Super MHL Is Here: The battle for fastest display interface shifts back and forth between Silicon Image and VESA. DisplayPort fired the first salvo with their introduction of version 1.3, raising the maximum data rate to 32 Gb/s and introducing Display Stream compression for the first time. Now, the MHL Consortium has fired back with Super MHL. MHL stands for Mobile High-definition Link, and in its first iteration, allowed transport of 1080p/60 video over the 5-pin micro USB connector found on smartphones and tablets.
But Super MHL is different – it is a full-sized connector with 32 pins and matches the data rate of DP 1.3. The CES demo showed a Samsung 8K display being driven through Super MHL. How would anyone fit this on a mobile device? Does it replace HDMI 2.0? (It’s a LOT faster and uses DS compression, too.) So many questions to be answered…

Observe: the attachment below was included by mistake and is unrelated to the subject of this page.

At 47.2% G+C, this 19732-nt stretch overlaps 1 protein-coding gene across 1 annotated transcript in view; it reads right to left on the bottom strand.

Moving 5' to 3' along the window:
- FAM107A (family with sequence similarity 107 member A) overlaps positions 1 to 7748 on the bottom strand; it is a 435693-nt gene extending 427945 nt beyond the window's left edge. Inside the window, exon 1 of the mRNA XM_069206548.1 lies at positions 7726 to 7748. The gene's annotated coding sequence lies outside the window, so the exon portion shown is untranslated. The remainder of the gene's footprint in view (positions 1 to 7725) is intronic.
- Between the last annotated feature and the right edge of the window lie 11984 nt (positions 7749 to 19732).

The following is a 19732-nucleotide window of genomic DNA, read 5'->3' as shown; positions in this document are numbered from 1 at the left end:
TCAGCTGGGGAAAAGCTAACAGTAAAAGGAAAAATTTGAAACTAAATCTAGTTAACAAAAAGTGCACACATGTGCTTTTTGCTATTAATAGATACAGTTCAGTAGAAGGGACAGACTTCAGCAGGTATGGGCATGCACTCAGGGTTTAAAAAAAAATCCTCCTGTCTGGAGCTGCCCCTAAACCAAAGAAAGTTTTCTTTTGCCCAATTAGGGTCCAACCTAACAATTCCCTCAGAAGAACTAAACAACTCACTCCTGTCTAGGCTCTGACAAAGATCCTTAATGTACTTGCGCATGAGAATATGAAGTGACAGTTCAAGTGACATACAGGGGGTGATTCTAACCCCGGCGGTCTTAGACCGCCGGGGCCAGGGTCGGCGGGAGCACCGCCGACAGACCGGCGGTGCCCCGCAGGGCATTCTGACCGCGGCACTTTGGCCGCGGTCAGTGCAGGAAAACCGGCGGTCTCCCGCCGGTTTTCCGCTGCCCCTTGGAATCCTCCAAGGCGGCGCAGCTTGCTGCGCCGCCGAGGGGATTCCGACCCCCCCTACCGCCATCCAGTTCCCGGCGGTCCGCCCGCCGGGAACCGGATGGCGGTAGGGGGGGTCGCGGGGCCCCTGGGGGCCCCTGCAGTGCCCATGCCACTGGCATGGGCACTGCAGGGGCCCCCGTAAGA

Talk To Me: Conexant showed a demo of voice control for TV set-top boxes (change channels, bring up program guide, set DVR recordings) that was leap years ahead of their demo from 2013. This system works exceptionally well in noisy environments and can be used to control other devices, such as room lighting, thermostats, and security systems.
Conexant is looking to sell their technology as a system on chip (SoC) to a wide cross section of manufacturers. The trick had been reliable speech recognition in all kinds of high and low noise environments, something that doomed Samsung’s voice control TVs back in 2012. It appears they’ve finally pulled it off, but the focus has shifted away from TVs to set-top boxes this time around.